3 steps to building a better team

We recently came across a client who was facing substantial leadership issues in a recently acquired business. These leadership issues were reflected in the post-acquisition business performance, and we were briefed that the problem was one of the divisional leadership feeling stretched too thinly and thus lacking motivation. As it turned out, the key reason the leadership team was “stretched” was that as a result of the integration process they found themselves forced to spend most of their time “managing the matrix”, meaning navigating the complex organization of their multinational parent. Their motivation suffered as they had to take ownership of a range of tasks that did not play to the strengths they had cultivated.

As it turns out, McKinsey just published an article on a congruous topic, identifying three crucial priorities for constructing and managing effective top teams. Getting these priorities right can help drive better business outcomes in areas ranging from customer satisfaction to worker productivity and many more as well.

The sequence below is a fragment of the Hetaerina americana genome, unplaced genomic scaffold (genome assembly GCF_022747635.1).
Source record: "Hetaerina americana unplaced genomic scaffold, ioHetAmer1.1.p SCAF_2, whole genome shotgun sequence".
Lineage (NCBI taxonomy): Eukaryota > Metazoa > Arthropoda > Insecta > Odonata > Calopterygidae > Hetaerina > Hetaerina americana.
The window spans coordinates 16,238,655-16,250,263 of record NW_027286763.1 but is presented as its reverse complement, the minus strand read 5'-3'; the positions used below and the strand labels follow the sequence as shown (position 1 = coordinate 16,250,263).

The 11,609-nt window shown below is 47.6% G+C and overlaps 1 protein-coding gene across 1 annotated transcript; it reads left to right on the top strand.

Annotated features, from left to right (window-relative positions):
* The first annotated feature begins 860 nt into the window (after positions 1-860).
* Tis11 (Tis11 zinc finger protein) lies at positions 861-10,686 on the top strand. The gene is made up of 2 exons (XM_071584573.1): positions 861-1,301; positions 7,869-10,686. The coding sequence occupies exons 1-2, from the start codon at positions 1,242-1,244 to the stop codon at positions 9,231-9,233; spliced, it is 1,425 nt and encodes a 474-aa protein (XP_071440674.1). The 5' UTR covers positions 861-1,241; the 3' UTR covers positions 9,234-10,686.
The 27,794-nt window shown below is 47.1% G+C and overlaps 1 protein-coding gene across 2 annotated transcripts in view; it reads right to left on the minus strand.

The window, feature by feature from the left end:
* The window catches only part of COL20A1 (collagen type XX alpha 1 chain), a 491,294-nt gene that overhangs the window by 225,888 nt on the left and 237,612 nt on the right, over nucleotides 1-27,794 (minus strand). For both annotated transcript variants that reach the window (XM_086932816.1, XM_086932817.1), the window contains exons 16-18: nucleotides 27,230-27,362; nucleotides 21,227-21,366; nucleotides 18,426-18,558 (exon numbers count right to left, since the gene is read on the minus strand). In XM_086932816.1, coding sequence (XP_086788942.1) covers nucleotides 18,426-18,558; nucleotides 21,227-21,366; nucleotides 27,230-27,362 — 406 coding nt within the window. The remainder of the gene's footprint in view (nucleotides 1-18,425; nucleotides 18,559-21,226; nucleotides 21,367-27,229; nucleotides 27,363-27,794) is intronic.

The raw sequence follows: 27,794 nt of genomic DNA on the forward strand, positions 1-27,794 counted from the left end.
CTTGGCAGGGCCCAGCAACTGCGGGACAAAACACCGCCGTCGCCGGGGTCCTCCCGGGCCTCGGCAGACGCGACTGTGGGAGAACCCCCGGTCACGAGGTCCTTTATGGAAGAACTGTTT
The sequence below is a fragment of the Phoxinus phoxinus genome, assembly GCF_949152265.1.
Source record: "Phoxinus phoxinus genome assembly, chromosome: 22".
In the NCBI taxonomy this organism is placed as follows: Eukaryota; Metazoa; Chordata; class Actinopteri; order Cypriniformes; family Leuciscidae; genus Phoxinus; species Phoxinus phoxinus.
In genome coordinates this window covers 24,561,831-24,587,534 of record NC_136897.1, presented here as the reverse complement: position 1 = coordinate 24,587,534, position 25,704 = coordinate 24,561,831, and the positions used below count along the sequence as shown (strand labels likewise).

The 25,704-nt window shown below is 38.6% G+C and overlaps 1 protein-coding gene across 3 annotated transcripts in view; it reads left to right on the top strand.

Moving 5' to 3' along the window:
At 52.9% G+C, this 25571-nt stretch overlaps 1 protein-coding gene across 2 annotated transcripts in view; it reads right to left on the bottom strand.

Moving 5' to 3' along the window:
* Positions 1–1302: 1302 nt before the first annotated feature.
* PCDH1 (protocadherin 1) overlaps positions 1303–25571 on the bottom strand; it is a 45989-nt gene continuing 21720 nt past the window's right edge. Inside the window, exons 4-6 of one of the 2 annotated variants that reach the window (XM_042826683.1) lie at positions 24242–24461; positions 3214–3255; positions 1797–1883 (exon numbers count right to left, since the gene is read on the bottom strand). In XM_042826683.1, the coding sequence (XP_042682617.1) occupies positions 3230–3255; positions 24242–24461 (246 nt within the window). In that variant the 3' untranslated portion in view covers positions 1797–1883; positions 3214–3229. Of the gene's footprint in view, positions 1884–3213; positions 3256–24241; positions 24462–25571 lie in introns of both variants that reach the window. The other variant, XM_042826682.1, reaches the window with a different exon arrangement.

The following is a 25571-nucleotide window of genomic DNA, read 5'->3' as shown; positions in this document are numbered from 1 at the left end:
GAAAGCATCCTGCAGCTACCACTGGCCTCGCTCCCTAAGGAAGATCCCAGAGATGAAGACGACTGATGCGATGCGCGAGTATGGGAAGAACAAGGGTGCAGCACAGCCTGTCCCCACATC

1. Get the right people on the team (and the wrong ones off): Determining the membership of a top team is the CEO’s responsibility— and frequently the most powerful lever to shape a team’s performance.
  2. Make sure the top team does just the work only it can do: Too often, top teams fail to set or enforce priorities and instead try to cover the waterfront. In other cases, they fail to distinguish between topics they must act on collectively and those they should merely monitor. These shortcomings create jam-packed agendas that no top team can manage properly.
  3. Address team dynamics and processes: A final area demanding unrelenting attention from CEOs is effective team dynamics, whose absence is a frequent problem.

Our client had no issues on the first point above, some challenges on the third, and a substantial problem on the second.  Getting it right, in this case, means being mindful of how to integrate the business without compromising the very culture that made it commercially successful in the first place.  On a more granular level, it implies unleashing the leadership team to continue to play to its strength and allow the parent to be a platform that adds muscle rather than a boundary that adds constraints.

Not an easy task, but one that can be solved now that there is alignment on the nature of the challenge ahead!